Despite the minor change in digits to Arm’s latest CPU moniker, the latest processor design is a significant release for the company powering Android smartphones everywhere. The Cortex-A76 is a ground-up microarchitecture redesign which emphasizes improving peak performance and, perhaps more importantly, sustaining it in compact form factors. According to Arm this is just the first in a series of CPUs that will build off the A76 to push performance to new heights.
Arm’s Cortex-A76 is still compatible with existing processors, as well as the company’s DynamIQ CPU cluster technology. However, the micro-architecture redesign provides a 35 percent performance improvement over the Cortex-A75 on average, along with 40 percent improved power efficiency. The biggest wins are for floating point and machine learning math tasks, so let’s dive deeper into the new design to see what’s been changed.
Keep the core well fed
If there’s a general theme to understanding the changes with the Cortex-A76 it’s to “go wider,” boosting the CPU’s throughput to keep the more powerful execution core well fed with things to do.
In the execution core, the Cortex-A76 boasts two simple arithmetic locus units (ALUs) for basic math and bit-shifting, one multi-cycle integer and combined simple ALU to perform multiplication, and a branch unit. The Cortex-A75 just had one basic ALU and one ALU/MAC, which helps explain the integer performance boost in Arm’s benchmarks.
This is paired up with two SIMD NEON execution pipelines, only one of which can handle floating-point divide and multiply-accumulate instructions. Both of these dual 128-bit pipes offer twice the bandwidth of Arm’s prior CPUs for its single instruction multiple data extensions. Half-precision FP16 support remains from the A75, and this also has big benefits for boosting low precision INT8 dot product extensions, which are becoming increasingly popular in machine learning applications.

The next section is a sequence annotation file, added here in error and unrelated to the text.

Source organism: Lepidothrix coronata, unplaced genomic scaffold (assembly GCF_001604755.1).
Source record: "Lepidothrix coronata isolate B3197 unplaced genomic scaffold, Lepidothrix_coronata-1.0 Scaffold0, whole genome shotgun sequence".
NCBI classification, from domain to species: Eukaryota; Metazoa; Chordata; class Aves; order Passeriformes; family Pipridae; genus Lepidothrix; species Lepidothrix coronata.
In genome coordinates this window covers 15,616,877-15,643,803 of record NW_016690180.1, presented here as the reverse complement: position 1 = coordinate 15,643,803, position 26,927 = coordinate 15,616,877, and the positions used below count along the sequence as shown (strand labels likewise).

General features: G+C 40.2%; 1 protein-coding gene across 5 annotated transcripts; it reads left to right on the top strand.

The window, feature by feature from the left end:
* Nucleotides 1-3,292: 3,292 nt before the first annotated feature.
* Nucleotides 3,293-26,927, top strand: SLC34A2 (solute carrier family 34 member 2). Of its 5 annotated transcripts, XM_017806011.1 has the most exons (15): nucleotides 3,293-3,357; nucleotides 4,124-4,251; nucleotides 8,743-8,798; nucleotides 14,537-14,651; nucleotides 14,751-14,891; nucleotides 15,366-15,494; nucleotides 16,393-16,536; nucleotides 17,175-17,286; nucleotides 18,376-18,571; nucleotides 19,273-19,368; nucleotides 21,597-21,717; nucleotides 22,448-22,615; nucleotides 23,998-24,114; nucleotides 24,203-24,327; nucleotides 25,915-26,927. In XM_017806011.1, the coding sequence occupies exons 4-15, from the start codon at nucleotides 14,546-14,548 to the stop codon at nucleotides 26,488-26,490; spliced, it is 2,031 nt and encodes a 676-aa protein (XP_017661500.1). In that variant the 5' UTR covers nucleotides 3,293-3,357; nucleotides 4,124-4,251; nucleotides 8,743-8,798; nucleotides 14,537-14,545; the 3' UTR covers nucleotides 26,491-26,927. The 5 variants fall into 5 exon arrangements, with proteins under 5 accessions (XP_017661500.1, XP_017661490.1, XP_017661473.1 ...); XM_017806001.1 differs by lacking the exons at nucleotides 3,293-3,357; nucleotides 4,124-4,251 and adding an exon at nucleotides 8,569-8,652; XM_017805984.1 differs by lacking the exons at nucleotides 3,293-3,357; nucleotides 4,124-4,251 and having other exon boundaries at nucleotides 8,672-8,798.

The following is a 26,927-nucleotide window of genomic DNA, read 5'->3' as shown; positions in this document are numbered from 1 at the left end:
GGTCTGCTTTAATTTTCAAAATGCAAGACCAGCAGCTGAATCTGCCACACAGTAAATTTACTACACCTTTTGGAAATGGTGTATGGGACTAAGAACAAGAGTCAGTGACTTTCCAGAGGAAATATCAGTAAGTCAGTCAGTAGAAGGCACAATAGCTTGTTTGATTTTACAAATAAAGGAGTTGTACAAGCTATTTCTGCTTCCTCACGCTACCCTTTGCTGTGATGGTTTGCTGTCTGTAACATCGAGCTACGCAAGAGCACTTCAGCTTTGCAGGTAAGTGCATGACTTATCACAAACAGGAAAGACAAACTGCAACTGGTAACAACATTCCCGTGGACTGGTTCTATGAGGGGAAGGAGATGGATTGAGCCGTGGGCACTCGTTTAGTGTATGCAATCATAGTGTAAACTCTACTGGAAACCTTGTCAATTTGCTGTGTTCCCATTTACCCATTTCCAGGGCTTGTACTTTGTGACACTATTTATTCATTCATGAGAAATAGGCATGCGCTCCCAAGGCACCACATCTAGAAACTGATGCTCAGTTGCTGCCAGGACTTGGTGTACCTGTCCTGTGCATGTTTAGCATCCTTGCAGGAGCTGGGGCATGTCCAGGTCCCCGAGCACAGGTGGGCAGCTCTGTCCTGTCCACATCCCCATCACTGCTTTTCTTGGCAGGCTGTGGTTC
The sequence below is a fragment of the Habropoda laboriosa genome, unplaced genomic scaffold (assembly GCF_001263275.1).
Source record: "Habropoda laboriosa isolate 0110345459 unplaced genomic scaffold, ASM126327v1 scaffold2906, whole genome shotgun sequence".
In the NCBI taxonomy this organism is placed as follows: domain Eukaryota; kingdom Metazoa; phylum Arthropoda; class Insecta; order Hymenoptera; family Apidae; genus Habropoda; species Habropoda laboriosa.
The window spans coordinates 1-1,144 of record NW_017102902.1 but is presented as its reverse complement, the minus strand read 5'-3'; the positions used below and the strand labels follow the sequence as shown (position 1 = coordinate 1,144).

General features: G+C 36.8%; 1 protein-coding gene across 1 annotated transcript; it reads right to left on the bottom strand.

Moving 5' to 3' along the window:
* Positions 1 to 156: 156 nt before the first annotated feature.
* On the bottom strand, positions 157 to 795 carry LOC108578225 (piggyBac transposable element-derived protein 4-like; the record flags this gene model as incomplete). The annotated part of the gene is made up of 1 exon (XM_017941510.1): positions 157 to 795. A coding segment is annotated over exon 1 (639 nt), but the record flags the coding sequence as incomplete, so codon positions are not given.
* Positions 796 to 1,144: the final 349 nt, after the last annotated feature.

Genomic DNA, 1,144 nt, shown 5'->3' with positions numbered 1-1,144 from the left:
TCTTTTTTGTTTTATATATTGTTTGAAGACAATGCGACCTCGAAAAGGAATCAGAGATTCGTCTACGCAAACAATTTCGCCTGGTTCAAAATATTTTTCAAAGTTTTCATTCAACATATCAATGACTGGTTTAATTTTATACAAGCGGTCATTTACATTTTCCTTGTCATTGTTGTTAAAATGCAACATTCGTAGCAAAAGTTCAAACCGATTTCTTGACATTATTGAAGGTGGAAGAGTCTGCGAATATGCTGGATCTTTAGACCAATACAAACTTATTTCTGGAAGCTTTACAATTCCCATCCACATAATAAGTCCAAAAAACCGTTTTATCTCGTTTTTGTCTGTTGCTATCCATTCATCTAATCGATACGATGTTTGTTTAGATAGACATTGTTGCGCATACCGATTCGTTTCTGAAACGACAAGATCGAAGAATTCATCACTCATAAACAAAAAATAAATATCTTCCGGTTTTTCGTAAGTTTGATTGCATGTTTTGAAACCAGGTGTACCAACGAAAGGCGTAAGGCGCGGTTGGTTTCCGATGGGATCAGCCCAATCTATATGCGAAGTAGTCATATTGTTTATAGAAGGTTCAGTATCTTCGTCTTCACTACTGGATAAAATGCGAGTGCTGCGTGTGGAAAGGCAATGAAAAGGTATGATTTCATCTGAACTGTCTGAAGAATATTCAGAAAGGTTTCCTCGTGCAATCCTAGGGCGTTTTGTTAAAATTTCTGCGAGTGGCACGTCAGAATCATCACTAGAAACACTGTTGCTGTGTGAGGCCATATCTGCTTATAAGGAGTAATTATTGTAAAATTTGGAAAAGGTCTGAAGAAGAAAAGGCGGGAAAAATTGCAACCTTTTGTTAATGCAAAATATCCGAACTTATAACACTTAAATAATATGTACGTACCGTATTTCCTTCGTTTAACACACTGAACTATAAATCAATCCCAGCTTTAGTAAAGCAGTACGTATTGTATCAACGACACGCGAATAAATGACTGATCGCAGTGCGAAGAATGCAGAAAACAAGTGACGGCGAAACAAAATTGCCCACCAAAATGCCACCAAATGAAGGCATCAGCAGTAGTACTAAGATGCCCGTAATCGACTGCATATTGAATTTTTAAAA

Another major change in the A76 is the new branch predictor, which is now decoupled from the instruction fetch. The branch predictor runs at twice the speed of the fetch at 32 versus 16 bytes per cycle. The main reason to do this is to expose lots of memory level parallelism — in other words, the potential to handle multiple memory operations seemingly at once. This is particularly handy for dealing with cache and TLB misses and helps to remove cycles where nothing happens from the pipeline.
The Cortex-A76 also moves over to a 4-instruction/cycle decode path rising to eight 16-bit instructions, up from three with the A75 and 2 with the A73. This means that the CPU core can now dispatch up to eight µops/cycle, instead of six with the A75 and four with the A73. Combined with eight issue queues, one of each of the execution units, and a 128-entry instruction window, Arm is further enhancing the processor’s ability to execute instructions out of order to boost the instructions per cycle (IPC) performance.
Going wider early in the design ensures high instruction throughput, which will keep the high-performance math units further down the pipe well fed, even during a cache miss. This is what’s helping Arm boost the IPC and math performance metrics, but it comes with a hit to area and energy.
Lower latency to memory
None of these fetch and execution improvements would be much good if the processor was bottlenecked by memory reads and writes, so Arm’s made improvements here too.